The idea of not being saddled with another capital expense investment for hardware and increased security the Cloud offered (versus their own network) prompted the decision to migrate.
When the pandemic hit, Riley got a call from the law firm’s chief operating officer, requesting help to enable team members to work remotely. In under two weeks, Enavate set up an environment within the Cloud platform so all 350 employees could work from anywhere.
Washed Out: The Tale of a Generator Stuck in the Mountains
As important as planning can be to handle whatever comes your way, the challenge for organizations involves trying to anticipate the unexpected.
“It’s really hard to plan for what you don’t know is going to happen. How do you know? But to be able to take a step to figure out, ‘Am I better off now than I was before?’ is huge,” Grant said.
“One client thought its facility–located on a mountain road–was ready for anything, thanks to a generator on-site that would run the facility. All it needed was one person to get there and push the button, ”he said.
Then, down came the rain (huge storms),and the road washed out. No one could get to the facility to turn on the generator.
“All of their remote workforce, who were ready to work from home, couldn’t access anything because nothing was running. That generator couldn’t start without that push of a button,” Grant said.
After that episode, the client was ready to jump into the Cloud and fully onboard in terms of planning for the unexpected.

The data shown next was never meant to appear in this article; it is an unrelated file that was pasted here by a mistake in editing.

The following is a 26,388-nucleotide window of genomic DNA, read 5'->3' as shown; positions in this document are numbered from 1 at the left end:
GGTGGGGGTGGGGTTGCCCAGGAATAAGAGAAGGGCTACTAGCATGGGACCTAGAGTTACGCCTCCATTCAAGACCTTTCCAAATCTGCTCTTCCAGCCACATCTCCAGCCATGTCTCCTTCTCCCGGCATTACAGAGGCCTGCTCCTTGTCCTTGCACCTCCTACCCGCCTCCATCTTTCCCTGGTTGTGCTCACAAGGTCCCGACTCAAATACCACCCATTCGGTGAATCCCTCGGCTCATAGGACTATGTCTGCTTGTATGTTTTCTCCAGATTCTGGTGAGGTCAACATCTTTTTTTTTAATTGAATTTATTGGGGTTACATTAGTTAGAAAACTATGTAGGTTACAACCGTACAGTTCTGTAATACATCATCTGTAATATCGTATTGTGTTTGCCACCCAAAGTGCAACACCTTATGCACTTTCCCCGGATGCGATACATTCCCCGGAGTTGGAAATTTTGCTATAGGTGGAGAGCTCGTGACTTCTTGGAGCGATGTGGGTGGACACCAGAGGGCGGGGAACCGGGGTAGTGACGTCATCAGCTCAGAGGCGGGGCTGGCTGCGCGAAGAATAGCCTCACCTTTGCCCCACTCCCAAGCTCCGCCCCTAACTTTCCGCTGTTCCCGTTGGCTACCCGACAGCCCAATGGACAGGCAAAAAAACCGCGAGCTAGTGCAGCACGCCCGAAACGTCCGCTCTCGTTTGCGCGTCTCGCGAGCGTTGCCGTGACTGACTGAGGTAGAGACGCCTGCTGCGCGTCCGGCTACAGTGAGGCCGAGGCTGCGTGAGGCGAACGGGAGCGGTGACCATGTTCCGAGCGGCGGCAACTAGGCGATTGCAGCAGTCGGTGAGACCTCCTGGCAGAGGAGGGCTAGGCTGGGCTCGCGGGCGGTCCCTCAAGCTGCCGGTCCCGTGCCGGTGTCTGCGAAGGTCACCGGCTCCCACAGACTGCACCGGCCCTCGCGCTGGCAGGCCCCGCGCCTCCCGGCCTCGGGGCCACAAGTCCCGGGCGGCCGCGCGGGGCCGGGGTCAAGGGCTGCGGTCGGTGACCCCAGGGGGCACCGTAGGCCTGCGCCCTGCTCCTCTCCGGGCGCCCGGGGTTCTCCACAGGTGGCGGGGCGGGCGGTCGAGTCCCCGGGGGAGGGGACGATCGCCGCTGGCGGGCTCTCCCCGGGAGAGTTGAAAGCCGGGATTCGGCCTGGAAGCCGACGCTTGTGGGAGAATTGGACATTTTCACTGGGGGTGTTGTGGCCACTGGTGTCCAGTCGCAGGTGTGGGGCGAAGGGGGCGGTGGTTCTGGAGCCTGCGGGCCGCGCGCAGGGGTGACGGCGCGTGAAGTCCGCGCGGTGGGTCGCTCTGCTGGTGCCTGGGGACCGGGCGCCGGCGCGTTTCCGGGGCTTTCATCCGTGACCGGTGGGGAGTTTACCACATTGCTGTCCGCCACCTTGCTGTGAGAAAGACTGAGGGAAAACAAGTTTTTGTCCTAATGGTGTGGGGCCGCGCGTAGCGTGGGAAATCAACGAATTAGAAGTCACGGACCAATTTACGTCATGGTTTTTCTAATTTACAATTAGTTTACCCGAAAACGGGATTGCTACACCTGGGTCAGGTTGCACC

If you liked these tales, watch the video about Cloudilocks and how to determine which Cloud bowl is “juuust right” for your business. No matter where you are in your Cloud journey, if you want some REAL TALK about Cloud, connect with our team of experts to help you map out your path to the Cloud.
Meet Enavate’s Cloud Experts, aka the Three Bald Guys
David Bowles is a Director of Operations within the Cloud Services pod at Enavate. David’s role is focused on leading Cloud Services’ business operations, improving client experiences and leading strategic projects. Before joining the Cloud team five years ago, David spent 12 years in various roles delivering and supporting Microsoft Dynamics AX implementations from the early 2000s. When David’s not transforming businesses, you’ll find him spending time with his wife and daughter, cycling somewhere in Tampa Bay, reading, or learning a new hobby.
Ryan Grant is a Sales Leader at Enavate for the North America Managed Services Team. He has more than 20 years’ combined experience in B2B technology and oversees a national team dedicated to building and delivering customer-driven business process management solutions with Microsoft Dynamics 365 Business Central, NAV, GP, and SL. He attributes his success in bringing companies efficient ERP projects by understanding customer goals, something he learned first-hand in his days managing implementations and support.
Russ Riley is Director of Cloud Services at Enavate. Russ has more than 20 years’ combined experience in B2B and Cloud technologies. He oversees a team dedicated to unlocking clients’ business potential with the power of the Cloud. Russ has experienced first-hand the business transformation clients experience with Cloud-based private, public and hybrid solutions. A genuine people person, he attributes his professional success from always following through on what he said he would do, in his own words: “How you sell is how you deliver, and how you deliver is how you sell.”